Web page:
The World Economic Forum estimates that the cost of corruption amounts to more than 5% of global GDP ($2.6 trillion), with more than $1 trillion paid in bribes each year.  Creative data mining is one of the most effective tools in identifying transactions connected to this illicit behavior.  It is commonplace in most every fraud and corruption investigation nowadays to pull raw data from ERP systems, identify relevant pools of data and design queries to find anomalies.  What happens, though, when an organization is faced with a situation where such raw data is unreliable, incomplete, or not available at all?  More often than not, the robust data sets that one would likely have access to in corporate investigations are not available in the case of development projects financed by institutions such as the United Nations and the World Bank.  Such projects are often plagued by inadequate accounting systems, archaic banking practices and a general lack of management and fiduciary controls.  In a guest article based on dozens of global corruption investigations, Jean-Michel Ferat, Managing Director at The Claro Group, describes the primary corruption risks inherent in development projects and – using slides taken directly from his investigative experience – details five workable methods for mitigating those risks.  See also “How Forensic Accountants Help Identify Corruption Risk and Delve into the Details of Books and Records,” The FCPA Report, Vol. 2, No. 12 (Jun. 12, 2013).

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  • From Vol. 2 No.12 (Jun. 12, 2013)

    How Forensic Accountants Help Identify Corruption Risk and Delve into the Details of Books and Records

    Forensic accountants are an integral part of anti-corruption compliance.  From proactive risk assessments to reactive investigations, forensic accountants can probe the details of a company’s books and records, assisting compliance officers and in-house and outside counsel.  This guest article by Lindi Jarvis and Javier Alvarez of FTI Consulting provides insight on the steps forensic accountants can take to prevent, detect and remediate corruption, highlighting best practices and including examples such as a “heat map” to help focus resources in high-risk areas.  See also “SEC’s FCPA Unit Chief and Top Practitioners Address the Role of Financial Controls in FCPA Compliance Policies, Internal Investigations, Self-Reporting and Related Topics,” The FCPA Report, Vol. 2, No. 7 (Apr. 3, 2013).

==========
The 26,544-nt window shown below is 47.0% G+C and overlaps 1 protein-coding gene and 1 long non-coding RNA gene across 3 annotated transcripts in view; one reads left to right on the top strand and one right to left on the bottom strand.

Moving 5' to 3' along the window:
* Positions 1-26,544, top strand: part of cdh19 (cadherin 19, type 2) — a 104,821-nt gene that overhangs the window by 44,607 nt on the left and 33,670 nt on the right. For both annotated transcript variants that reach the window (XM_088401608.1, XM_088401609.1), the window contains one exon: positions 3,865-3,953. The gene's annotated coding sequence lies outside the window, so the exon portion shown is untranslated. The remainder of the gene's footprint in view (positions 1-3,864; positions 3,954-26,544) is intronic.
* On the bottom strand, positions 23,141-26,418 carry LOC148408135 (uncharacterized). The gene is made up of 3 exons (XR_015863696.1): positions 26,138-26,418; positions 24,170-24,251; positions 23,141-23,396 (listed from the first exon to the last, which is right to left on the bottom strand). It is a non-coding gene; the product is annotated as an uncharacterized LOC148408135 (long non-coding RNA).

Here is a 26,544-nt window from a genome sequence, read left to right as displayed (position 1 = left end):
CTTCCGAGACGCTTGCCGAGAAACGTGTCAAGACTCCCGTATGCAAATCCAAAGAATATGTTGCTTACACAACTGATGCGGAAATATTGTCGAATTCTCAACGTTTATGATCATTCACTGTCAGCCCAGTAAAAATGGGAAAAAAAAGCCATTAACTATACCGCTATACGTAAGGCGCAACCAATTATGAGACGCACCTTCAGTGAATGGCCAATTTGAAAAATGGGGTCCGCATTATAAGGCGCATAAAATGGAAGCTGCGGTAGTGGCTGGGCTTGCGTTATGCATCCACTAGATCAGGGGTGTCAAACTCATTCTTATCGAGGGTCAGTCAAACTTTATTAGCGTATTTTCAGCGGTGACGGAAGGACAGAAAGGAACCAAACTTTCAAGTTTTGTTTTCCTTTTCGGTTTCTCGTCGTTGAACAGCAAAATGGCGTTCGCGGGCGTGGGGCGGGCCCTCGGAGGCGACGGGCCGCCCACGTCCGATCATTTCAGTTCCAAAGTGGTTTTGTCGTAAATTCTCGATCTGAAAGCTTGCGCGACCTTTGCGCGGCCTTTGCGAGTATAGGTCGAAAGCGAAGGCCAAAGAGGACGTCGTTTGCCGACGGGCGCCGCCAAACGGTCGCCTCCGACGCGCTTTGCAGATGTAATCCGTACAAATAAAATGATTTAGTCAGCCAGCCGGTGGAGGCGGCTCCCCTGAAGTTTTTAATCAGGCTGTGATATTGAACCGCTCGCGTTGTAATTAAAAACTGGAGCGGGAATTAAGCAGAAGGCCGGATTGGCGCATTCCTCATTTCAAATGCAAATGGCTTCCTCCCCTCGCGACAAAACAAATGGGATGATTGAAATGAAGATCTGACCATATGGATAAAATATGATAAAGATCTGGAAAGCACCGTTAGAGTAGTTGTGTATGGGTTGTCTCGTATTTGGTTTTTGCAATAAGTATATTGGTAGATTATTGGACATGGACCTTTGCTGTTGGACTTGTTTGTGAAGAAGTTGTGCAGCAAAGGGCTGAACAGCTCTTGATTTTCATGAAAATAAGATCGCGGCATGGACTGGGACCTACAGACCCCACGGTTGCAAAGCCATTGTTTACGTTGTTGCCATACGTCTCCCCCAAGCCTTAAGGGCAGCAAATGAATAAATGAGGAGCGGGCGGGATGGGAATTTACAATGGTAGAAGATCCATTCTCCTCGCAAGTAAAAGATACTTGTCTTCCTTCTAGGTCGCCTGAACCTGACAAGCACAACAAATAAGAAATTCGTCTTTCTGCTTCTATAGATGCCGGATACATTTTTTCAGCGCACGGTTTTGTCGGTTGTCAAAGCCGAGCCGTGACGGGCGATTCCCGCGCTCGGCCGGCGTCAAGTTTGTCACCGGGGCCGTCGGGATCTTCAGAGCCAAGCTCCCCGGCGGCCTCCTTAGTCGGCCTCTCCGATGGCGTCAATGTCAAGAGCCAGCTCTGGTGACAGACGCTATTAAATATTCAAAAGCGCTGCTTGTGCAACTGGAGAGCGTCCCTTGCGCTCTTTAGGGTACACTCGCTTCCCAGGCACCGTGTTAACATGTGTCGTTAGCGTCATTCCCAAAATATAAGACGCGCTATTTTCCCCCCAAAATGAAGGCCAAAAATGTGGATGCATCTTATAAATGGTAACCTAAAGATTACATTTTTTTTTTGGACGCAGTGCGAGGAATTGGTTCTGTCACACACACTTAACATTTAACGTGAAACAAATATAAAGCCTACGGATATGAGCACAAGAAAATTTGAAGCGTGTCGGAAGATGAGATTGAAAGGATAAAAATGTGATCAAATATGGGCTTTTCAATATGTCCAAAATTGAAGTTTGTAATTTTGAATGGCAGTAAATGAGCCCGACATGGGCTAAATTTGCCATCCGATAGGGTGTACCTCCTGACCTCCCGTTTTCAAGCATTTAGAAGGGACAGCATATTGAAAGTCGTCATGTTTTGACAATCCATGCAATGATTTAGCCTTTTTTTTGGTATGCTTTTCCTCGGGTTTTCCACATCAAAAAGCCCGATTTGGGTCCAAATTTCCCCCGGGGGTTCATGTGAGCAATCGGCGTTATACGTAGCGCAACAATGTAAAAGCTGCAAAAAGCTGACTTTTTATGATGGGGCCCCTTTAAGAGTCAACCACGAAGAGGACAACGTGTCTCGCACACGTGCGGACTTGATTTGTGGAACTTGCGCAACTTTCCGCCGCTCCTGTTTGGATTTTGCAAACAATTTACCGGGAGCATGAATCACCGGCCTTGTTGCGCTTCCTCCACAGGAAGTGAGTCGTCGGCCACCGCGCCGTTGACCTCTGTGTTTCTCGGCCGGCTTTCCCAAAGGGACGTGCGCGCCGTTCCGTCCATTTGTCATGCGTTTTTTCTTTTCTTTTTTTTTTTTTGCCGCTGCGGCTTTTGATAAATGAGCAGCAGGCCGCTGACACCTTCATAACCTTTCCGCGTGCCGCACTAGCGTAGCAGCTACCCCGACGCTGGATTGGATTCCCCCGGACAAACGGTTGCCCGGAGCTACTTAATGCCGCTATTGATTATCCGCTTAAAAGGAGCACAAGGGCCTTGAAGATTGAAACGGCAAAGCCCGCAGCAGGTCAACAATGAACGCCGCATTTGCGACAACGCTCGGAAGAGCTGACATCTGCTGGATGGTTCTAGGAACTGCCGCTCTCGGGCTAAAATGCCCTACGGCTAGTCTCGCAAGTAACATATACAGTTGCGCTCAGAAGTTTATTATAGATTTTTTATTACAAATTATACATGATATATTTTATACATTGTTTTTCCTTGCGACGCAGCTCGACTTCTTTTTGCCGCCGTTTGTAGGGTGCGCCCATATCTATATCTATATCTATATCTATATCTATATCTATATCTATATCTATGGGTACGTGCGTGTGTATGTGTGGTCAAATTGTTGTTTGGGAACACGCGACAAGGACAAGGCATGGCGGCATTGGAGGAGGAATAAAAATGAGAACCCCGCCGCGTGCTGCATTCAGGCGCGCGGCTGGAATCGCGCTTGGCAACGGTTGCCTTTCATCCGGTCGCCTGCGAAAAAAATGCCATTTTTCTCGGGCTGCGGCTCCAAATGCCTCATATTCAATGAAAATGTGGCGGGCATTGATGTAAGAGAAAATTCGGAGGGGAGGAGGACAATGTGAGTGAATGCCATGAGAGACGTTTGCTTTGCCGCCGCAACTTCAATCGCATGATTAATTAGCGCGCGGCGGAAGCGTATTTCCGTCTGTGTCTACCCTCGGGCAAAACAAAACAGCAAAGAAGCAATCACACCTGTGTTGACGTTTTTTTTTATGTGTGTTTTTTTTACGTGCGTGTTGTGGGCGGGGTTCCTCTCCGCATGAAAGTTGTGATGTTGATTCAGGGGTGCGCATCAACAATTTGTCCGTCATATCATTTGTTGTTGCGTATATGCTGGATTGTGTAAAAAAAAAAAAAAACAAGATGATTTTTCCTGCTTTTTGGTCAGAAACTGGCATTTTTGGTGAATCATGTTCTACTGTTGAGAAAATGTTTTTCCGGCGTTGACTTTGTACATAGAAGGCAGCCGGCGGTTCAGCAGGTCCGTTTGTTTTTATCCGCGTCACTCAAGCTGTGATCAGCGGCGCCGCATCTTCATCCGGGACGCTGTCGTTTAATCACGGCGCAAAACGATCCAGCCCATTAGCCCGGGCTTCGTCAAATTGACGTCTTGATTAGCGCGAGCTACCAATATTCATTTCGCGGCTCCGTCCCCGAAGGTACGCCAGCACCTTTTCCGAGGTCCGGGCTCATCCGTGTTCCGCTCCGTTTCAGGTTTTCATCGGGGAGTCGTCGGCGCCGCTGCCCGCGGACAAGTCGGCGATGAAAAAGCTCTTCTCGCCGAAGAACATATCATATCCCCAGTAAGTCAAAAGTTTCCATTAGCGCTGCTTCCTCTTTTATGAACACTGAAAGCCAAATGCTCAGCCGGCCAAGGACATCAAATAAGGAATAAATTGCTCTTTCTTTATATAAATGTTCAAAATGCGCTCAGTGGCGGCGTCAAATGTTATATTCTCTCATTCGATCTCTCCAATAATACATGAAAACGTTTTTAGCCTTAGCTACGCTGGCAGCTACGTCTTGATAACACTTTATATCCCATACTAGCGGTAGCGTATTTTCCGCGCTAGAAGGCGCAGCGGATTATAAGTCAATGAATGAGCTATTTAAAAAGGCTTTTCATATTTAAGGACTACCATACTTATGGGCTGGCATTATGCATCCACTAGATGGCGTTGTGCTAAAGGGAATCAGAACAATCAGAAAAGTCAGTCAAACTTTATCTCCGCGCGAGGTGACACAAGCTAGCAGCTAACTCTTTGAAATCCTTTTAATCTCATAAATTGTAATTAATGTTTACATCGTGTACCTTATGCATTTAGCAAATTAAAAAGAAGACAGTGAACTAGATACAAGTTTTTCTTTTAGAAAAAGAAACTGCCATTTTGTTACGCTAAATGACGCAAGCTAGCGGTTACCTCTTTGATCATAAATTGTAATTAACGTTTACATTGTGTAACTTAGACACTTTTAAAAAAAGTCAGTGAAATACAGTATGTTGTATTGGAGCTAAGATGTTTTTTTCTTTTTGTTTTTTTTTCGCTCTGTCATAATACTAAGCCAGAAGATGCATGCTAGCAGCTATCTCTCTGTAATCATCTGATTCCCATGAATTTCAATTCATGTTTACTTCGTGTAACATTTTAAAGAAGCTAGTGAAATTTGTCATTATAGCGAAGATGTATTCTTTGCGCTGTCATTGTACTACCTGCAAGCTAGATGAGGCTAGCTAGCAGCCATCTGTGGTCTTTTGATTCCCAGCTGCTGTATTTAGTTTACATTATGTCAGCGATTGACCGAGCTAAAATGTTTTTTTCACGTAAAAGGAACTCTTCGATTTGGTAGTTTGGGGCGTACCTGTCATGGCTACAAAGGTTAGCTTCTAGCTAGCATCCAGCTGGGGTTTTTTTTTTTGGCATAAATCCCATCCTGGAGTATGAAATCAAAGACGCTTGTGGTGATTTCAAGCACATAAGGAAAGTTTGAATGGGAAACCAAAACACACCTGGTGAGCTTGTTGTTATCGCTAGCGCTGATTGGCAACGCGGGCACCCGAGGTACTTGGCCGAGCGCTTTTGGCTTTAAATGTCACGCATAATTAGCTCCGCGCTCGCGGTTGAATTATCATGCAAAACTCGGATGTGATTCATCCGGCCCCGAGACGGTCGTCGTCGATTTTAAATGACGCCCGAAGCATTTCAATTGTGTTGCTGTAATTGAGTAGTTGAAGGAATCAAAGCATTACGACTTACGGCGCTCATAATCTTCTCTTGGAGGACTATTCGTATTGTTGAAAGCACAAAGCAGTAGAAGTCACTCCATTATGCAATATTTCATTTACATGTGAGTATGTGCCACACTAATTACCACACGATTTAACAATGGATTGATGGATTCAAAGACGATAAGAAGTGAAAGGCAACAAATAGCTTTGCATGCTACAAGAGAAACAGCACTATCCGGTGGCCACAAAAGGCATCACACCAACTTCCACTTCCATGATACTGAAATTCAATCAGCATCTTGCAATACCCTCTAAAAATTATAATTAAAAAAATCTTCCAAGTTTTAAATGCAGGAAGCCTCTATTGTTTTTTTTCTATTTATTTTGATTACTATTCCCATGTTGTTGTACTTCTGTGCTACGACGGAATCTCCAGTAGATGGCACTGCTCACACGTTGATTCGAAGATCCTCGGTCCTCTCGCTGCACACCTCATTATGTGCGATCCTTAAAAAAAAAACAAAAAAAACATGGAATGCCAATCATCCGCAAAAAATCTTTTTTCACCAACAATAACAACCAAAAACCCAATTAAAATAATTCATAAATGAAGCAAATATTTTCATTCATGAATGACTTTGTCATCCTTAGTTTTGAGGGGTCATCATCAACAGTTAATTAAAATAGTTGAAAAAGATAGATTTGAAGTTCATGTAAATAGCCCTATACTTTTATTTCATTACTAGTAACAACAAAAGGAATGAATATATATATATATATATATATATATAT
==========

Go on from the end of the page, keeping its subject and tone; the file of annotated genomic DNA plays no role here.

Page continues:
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  • From Vol. 1 No.14 (Dec. 12, 2012)

    Integral Elements of Proactive and Pre-Merger Anti-Corruption Forensic Audits

    The last five years of FCPA enforcement have increased the need for comprehensive and effective compliance programs and controls designed to detect, deter and remediate instances of bribery and corruption.  A hidden jewel for some organizations is the use of the forensic audit function to help achieve these objectives.  A properly staffed and well-trained forensic audit team can provide a positive return on investment if used appropriately to satisfy the new imperative of a well-functioning compliance program.  Conducted competently, forensic audits can go a long way toward preventing violations, detecting violations (including in the merger and acquisition process), aiding the investigative and remedial process, substantiating the existence, amounts and recipients of payments and ultimately helping a company earn credit when negotiating with the government or self-reporting discovered violations.  See “When and How Should Companies Self-Report FCPA Violations? (Part Two of Two),” The FCPA Report, Vol. 1, No. 2 (Jun. 20, 2012).  In a guest article, Paul E. Zikmund, Global Director, Ethics and Compliance, at Bunge Limited, discusses the core elements of proactive FCPA audits, as well as the key mechanics of pre-merger anti-corruption forensic audits.